"Be peaceful, be courteous, obey the law, respect everyone; but if someone puts his hand on you, send him to the cemetery." - Malcolm X (Message to the Grassroots speech on November, 9, 1963)
Fifty years ago today, Malcolm X was assassinated by three members of the Nation of Islam while he was preparing to deliver a speech to the Organization of Afro-American Unity at the Audubon Ballroom in Manhattan, NYC. Above is the image of The Audubon Ballroom stage after the murder. Circles on the backdrop mark bullet holes. After leaving the Nation of Islam on March 8, 1964, due to conflicts within the organization, deaths threats and hostile phone calls became a regular occurrence in the human rights activist's life. The FBI recorded a phone call during which Malcolm X's wife, Betty Shabazz, was told to tell her husband "he is as good as dead."
The FBI uploaded classified documents on Malcolm X via The Vault—the Bureau's Freedom of Information Act library. The documents include files detailing surveillance of the activist's funeral, interviews of the suspects in the assassination, and observations of Malcolm X's movements throughout his lifetime. Click below to access The FBI Vault Records on Malcolm X:
Although the online documents are extensive, many feel they are not enough. An online petition created by Paul Bitakaramire, requests that President Obama signs off on the publication of all federal government records relating to the assassination of Malcolm X. The petition mentions disappointment in a 2011 decision not to re-open the investigation after Manning Marable's biography, Malcolm X: A life of Reinvention was published. After the book was published, news emerged that a man who had not been arrested for murdering Malcolm X, but was long suspected of doing so, was living in Newark, New Jersey, under a false name. More information can be found here.
Malcolm X in Chicago, 1961. Photograph by Eve Arnold for Magnum Photos.
Malcolm X in 1964. Photograph by Ed Ford for the New York World Telegram via Library of Congress.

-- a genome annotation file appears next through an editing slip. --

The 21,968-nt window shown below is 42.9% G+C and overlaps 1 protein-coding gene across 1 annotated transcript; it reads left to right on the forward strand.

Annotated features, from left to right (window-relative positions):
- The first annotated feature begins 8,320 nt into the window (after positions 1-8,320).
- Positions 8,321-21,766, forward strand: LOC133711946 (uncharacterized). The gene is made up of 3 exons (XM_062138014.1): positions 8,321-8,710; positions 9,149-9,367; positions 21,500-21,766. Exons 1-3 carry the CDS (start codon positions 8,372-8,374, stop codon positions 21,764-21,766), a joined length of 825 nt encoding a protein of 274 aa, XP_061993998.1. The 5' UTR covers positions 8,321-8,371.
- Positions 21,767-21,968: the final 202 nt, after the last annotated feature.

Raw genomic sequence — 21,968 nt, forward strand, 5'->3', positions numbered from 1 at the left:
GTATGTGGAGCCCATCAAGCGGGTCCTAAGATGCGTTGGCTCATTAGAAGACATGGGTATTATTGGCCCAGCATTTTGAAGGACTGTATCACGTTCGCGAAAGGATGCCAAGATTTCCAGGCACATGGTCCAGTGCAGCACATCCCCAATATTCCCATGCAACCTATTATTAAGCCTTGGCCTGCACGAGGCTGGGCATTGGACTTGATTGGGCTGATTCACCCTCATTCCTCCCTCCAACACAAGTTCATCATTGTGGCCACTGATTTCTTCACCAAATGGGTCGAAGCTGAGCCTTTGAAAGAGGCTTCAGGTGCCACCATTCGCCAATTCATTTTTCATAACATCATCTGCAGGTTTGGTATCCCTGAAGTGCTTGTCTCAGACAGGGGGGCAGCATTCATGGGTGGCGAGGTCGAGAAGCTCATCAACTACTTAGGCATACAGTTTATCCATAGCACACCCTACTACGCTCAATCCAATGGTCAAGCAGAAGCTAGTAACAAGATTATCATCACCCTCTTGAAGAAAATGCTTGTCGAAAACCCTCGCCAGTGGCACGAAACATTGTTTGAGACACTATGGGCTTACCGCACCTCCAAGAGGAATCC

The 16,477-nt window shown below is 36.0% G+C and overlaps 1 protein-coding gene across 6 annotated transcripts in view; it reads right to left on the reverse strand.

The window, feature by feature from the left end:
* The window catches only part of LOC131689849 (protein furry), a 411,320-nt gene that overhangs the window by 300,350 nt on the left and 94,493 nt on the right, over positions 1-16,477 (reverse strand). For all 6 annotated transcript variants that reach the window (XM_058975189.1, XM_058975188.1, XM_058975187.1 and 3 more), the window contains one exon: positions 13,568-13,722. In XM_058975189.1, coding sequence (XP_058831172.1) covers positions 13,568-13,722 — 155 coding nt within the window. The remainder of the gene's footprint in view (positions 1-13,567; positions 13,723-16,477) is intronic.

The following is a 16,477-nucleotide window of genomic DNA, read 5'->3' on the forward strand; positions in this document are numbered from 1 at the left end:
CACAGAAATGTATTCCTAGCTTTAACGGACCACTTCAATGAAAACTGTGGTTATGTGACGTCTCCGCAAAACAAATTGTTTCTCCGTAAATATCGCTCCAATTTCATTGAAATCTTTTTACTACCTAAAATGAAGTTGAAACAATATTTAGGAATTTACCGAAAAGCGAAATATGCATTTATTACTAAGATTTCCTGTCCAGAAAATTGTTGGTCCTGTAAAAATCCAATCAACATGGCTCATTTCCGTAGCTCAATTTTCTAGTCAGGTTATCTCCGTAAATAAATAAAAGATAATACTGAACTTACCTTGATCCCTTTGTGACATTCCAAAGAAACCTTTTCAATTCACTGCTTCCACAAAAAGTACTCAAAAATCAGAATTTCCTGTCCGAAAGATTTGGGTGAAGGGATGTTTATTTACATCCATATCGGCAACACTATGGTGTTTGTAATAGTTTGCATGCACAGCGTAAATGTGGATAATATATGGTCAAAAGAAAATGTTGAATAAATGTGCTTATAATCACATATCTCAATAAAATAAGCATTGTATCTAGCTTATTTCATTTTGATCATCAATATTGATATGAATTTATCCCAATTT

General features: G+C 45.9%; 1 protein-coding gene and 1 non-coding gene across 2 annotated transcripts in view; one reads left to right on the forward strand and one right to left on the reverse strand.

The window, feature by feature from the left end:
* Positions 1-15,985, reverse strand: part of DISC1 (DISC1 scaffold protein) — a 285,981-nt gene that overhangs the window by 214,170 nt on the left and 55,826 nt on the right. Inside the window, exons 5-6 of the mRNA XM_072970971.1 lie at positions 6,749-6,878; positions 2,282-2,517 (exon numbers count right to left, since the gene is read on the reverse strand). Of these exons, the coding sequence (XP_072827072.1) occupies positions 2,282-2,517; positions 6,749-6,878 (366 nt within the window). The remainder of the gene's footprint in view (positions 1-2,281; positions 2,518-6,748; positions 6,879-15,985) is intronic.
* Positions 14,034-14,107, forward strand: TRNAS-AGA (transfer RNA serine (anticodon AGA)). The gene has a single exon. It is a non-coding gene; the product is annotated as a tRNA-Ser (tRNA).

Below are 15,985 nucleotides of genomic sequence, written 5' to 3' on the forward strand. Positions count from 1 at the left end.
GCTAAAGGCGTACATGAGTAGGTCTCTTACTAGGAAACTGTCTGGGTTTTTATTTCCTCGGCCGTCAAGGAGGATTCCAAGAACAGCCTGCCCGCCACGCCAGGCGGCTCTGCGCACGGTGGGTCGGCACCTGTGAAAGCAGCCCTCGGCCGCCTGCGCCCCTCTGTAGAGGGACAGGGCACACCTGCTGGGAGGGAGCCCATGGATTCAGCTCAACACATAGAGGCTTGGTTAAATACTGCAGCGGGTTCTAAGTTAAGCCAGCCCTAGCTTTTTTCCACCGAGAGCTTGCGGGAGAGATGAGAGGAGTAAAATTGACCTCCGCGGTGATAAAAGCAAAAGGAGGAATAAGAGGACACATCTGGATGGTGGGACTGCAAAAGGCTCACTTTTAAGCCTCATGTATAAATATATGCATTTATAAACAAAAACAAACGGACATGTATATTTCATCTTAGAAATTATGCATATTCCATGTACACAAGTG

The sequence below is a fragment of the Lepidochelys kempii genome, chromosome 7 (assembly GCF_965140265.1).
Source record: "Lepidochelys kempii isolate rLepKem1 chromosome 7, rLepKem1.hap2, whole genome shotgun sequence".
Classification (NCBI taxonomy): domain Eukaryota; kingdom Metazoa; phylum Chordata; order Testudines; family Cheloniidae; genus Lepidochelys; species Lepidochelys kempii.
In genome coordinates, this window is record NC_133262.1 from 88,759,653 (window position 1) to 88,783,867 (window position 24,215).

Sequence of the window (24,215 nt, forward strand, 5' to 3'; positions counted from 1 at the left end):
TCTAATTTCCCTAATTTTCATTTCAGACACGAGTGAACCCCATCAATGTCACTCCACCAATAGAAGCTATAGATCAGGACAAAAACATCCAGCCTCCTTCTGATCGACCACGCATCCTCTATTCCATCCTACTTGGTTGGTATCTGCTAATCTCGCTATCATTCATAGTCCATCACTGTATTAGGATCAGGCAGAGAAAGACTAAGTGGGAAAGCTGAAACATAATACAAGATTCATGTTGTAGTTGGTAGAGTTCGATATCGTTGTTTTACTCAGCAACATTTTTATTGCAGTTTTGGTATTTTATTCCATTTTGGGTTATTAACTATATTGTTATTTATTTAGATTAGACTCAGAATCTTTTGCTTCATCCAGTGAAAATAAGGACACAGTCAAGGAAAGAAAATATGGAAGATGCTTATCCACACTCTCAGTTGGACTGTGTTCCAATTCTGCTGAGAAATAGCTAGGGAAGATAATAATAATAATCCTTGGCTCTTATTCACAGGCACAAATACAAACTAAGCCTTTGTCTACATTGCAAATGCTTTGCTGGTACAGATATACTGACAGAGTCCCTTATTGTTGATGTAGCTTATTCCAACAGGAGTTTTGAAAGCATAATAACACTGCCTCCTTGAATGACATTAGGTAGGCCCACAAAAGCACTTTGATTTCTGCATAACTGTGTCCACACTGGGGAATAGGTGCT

Whether or not there were guiding hands behind the assassination of Malcolm X has long been the subject of debate in the years since his death. The Shabazz family have believed that leaders of the Nation of Islam were behind the assassination. In a 60 Minutes segment, "Who Killed Malcolm X?" correspondent Mike Wallace and one of Malcolm X's daughters, Attallah Shabazz, sat in an interview with Louis Farrakhan—the current leader of the Nation of Islam. Farrakhan acknowledged that words he spoke may have contributed to the murder. Farrakhan told Wallace and Shabazz, "I genuinely hope that perhaps a healing can come to Ms. Shabazz and her family, as I hay have been complicit in words I spoke leading up to February 21. I acknowledge that, and regret that any word that I have said caused the loss of life of a human being." Watch the video below:
Although both Malcolm X and Martin Luther King Jr. were devoted to the cause of black rights, the former took a much different approach to King and often had harsh criticisms for King's peaceful approach, or "non-violent insistence." Below is one instance noting Malcolm X's disapproval of King's methods:
Martin Luther King Jr. and Malcolm X. Photograph by Marion S. Trikosko for the U.S. News & World Report Magazine.
The influence of Malcolm X has reached far and wide; from artists to filmmakers and city street developers.
"Malcolm X" by Ernel Martinez in North Philadelphia. Photo by Jack Ramsdale for the Philadephia Mural Arts Program.
Street sign in Harlem, Manhattan, NYC. Photography by Phillie Casablanca.
In 1992, Denzel Washington starred in the biographical drama about the assassinated civil rights leader. Watch the trailer below:
Two years later, PBS's television program, American Experience, aired a two-hour documentary about Malcolm X. Watch "Malcolm X: Make it Plain" in it's entirety below:
Malcolm X has had a lasting impact on people interested in human rights and campaigning for equality for all. The Activists of New York Tumblr includes two photography series displaying the significance Malcolm X's words have, even today.
Photo via Activists of New York
Photo via Activists of New York
Criticized during his life, so too was Malcolm X excoriated after his death. The Autobiography of Malcolm X, written by Malcolm X and Alex Haley, was attacked for detailing Malcolm X's criminal life prior to becoming a Civil Rights leader, as well as for its black rhetoric which heavily criticized whites and their treatment of African Americans. According to the Howard Tilton Memorial Library, the autobiography was challenged by municipal and education authorities throughout the 1960s and 1970s. Many years later, in 1992 and 1993, Florida parents and authorities worked to keep the book out of classrooms because they believed the language encouraged racism against whites.
Malcolm X: By Any Means Necessary by Walter Dean Myers, is a comprehensive, yet succinct account of Malcom X's life. The biography introduces readers to Malcolm X's life, the connections he made, and detailed accounts on the people who influenced his deeply entrenched views. The text, instead of presenting a specific angle on Malcolm X, allows readers to draw their own opinions of the distinguished leader without having to sift through unnecessary speculating conspiracies of his assassination.
Asiya Haouchine is an intern at Warscapes. She is an English and Journalism major at the University of Connecticut.